So we’re also talking about creating a separate site where I can continue writing the essays. The catch: I’d only allow access to those folks I personally trust not to lift crap from it.

I’ve got a handful of clients and contributing commentors in mind. And anyone could send me email and apply. I’d probably have some kind of Rorschat test to put them through, proving they are not the type to lie to my face and then lift my crap anyway. Writing fiction has a lot to do with understanding psychology, and I get a bang out of that stuff. Maybe I’d insist on reading their tarot cards or something.

Or I could charge. People who lift tend to be both lazy and cheapskates. And if everyone on my RSS feed made a one-time contribution, I might be able to pay some bills! That’d be a plus.

But what do you guys think? Is there an option I’m missing here? A really nifty solution? Some level of creativity I have failed to attain?

We don’t have to decide tonight–my sys admin is out of town, anyway, eating great sushi and drinking great mai-tais in an expense-account hotel somewhere in Silicon Valley without me.

But I can’t really keep promoting this site until I figure out what I’m promoting and whom to. And I do feel like I should get off my duff and make some decisions about all this some time pretty soon.

September 12, 2009

Reading a freaking script

Josh Olson raised the roof this week with his blisteringly straight-forward rant in the New York Village Voice, I Will Not Read Your Fucking Script.

I’ve never seen one of his movies, I’ve never read any of his scripts, I’d never heard of him before I read his article, and I’m not even sure I’m spelling his name right. But I like Mr. Olson.

Do you know why?

Because he’s asking people to show some respect for a professional writer’s time and skills.

There’s a good reason to want a professional writer to read your work, and that’s that a professional is skilled. A professional knows how to spot the mistakes and the successes, knows how to do it successfully without the mistakes, and knows why and how they know. These are all great qualities to bring to a new manuscript.

And if they’re exceptionally skilled, they might even know how to impart this information in a kind way that does not crush the delicate ego of the author of the work. Yet another great quality, and not one to be taken lightly.

But how does a professional know all these things?

They LEARNED.

They weren’t granted this knowledge at birth by the good fairies. They didn’t get it as a door prize when they came down the chute. They aren’t just luckier than everyone else out there who wishes they were a professional writer.

They paid their dues and LEARNED.

Anyone who wants the benefit of a professional’s dues can also pay their dues—by investing their own time, money, energy, or years of their life to learning the same stuff. If they’re in a hurry, they even have the option of buying a short-cut! You can do that. Anyone can.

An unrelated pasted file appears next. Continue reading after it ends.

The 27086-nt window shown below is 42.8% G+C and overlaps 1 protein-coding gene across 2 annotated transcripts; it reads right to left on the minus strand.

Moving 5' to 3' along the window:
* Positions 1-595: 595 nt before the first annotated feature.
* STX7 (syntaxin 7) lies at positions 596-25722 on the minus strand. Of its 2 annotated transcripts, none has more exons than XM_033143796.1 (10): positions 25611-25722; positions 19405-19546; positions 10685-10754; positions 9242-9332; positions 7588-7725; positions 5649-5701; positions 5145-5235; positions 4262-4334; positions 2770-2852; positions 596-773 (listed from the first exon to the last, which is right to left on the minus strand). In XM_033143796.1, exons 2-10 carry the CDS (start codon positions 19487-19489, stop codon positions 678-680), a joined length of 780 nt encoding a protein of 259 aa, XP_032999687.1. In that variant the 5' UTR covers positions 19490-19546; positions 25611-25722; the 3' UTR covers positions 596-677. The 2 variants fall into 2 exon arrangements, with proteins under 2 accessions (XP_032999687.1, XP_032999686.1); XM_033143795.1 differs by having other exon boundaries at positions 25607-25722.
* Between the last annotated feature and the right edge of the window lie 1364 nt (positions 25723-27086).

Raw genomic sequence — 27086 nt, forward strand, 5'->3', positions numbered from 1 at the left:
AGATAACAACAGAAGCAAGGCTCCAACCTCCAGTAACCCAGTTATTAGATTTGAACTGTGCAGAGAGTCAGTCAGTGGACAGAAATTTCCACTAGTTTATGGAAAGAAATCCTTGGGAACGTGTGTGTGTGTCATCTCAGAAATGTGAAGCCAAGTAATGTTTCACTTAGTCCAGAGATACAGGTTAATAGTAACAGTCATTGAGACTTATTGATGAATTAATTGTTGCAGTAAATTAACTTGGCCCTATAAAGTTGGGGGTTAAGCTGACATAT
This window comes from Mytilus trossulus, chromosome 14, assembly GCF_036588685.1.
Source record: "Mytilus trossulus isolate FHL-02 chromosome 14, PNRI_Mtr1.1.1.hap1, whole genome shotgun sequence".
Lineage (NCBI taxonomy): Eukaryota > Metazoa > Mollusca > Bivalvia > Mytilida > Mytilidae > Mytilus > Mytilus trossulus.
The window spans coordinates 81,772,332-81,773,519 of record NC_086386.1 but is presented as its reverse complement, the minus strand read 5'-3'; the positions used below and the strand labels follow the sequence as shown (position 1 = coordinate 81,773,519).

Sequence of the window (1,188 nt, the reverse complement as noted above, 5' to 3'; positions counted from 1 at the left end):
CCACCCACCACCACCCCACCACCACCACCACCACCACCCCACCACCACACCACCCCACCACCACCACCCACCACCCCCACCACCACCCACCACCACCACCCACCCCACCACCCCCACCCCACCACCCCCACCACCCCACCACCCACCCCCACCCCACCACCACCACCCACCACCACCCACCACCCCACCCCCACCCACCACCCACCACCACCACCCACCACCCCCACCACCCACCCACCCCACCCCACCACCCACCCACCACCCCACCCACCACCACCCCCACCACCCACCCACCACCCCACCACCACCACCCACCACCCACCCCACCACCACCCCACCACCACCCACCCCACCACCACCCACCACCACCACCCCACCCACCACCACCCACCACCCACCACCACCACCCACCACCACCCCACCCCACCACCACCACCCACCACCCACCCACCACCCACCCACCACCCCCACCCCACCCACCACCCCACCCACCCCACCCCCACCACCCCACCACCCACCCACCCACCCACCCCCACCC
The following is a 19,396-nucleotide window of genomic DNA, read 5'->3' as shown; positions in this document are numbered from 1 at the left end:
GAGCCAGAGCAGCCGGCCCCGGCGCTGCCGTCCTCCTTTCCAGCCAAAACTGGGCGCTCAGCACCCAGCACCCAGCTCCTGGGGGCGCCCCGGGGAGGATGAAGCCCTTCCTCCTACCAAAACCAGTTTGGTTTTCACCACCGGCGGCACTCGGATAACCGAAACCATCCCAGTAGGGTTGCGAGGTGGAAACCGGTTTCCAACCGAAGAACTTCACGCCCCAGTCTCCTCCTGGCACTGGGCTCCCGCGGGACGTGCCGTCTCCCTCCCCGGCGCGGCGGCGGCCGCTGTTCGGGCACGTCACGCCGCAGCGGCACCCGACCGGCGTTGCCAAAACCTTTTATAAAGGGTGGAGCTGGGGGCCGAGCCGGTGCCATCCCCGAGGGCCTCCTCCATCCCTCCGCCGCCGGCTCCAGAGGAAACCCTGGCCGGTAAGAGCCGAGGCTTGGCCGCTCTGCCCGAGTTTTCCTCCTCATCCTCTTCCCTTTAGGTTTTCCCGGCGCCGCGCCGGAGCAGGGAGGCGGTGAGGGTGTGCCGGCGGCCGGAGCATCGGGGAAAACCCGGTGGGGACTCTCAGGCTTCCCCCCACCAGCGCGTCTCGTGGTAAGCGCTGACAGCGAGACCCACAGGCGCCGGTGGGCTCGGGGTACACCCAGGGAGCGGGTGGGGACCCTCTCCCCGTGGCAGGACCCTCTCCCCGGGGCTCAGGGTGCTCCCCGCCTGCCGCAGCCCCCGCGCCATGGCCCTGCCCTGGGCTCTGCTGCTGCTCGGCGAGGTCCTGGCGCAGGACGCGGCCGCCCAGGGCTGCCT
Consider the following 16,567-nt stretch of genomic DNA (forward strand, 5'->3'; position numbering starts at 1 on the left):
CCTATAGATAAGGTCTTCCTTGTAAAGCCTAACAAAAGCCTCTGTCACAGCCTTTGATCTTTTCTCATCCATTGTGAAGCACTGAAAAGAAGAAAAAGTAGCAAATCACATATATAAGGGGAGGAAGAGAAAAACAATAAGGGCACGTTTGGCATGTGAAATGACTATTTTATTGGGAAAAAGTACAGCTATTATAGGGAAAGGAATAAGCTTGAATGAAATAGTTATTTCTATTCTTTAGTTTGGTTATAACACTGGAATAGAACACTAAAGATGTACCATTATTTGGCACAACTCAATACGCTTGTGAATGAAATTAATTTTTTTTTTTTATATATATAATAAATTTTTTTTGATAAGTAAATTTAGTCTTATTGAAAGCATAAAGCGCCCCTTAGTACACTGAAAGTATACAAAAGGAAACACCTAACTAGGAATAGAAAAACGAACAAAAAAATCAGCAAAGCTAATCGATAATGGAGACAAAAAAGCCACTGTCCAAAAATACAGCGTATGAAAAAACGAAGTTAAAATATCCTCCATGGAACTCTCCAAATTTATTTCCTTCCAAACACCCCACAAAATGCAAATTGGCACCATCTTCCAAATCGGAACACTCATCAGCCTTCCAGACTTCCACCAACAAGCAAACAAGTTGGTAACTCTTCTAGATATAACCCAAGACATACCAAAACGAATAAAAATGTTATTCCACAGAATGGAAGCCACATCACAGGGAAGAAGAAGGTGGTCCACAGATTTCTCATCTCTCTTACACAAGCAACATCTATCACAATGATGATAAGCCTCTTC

All you need is a really good editor.

Now, you guys are lucky. You already know an editor. Not only that, you know a really good editor. You know a really good editor who also happens to have a personal stake in being as kind as possible to aspiring writers—she believes in being a good person, she believes in fiction, and she’s willing to put a certain amount of her karma out there to help nice, sincere, struggling writers get accepted by agents and publishers.

You know a really good, kind, cheap editor.

Why am I so cheap if I’m so good? Because I recently lost my gravy train in the world of salaried professional editing and have had to start building freelance clientele from scratch. A year from now, I will not be this cheap. But right now I am.

Not everyone out there knows a really good, kind, cheap editor or knows how to find one, so they sometimes wind up violating common courtesy in their pursuit of a career as a writer. But just because they don’t know where to buy a short-cut doesn’t mean they can’t invest their own time and energy and years. Those are all dues, too.

So please spread the word, people: Show respect to other writers.

Pay your own dues.

September 11, 2009

Other bloggers mentioning copyright

Filed under: Being a Writer,Blogging,Career,Publication — Victoria @ 10:05 am
Tags: , ,

Daniel Scocco has written an article for Daily Blog Tips on how to avoid accidentally violating someone else’s copyright that every blogger should read: Copyright Law: 12 Dos and Don’ts.

And Tibi Puiu of the Lost Art of Blogging has an excellent article on what to do when (not if) your copyright is violated: Protect Your Blog and Counter Copyright Thefts.

Call for submissions to Genre Wars Contest

Fast-Breaking Bulletin from the Literary Lab
submitted by Michelle Davidson Argyle

We’d like to announce our 2009 Genre Wars Fiction Writing Contest!

We invite fiction writers to submit your 1 to 2,000-word short stories to us. The contest deadline is December 1, 2009 at 11:59 p.m. PST, and we plan to announce the winners on January 7, 2010, which marks the Literary Lab’s 1st anniversary.

With Genre Wars, we want to celebrate all genres of writing. So, whether you write science-fiction/fantasy, horror/crime, literary, romance, children’s literature/middle grade/young adult, or experimental, send in your work!

Write something new. Send something old. Polish something up. If you’ve never written a short story before, now’s your chance to try it out!

Prizes
20-30 special selections will be chosen for inclusion in the 1st Genre Wars Anthology. All of the profits from this print-on-demand publication will be donated to a writing/reading non-profit organization that will be announced in the future.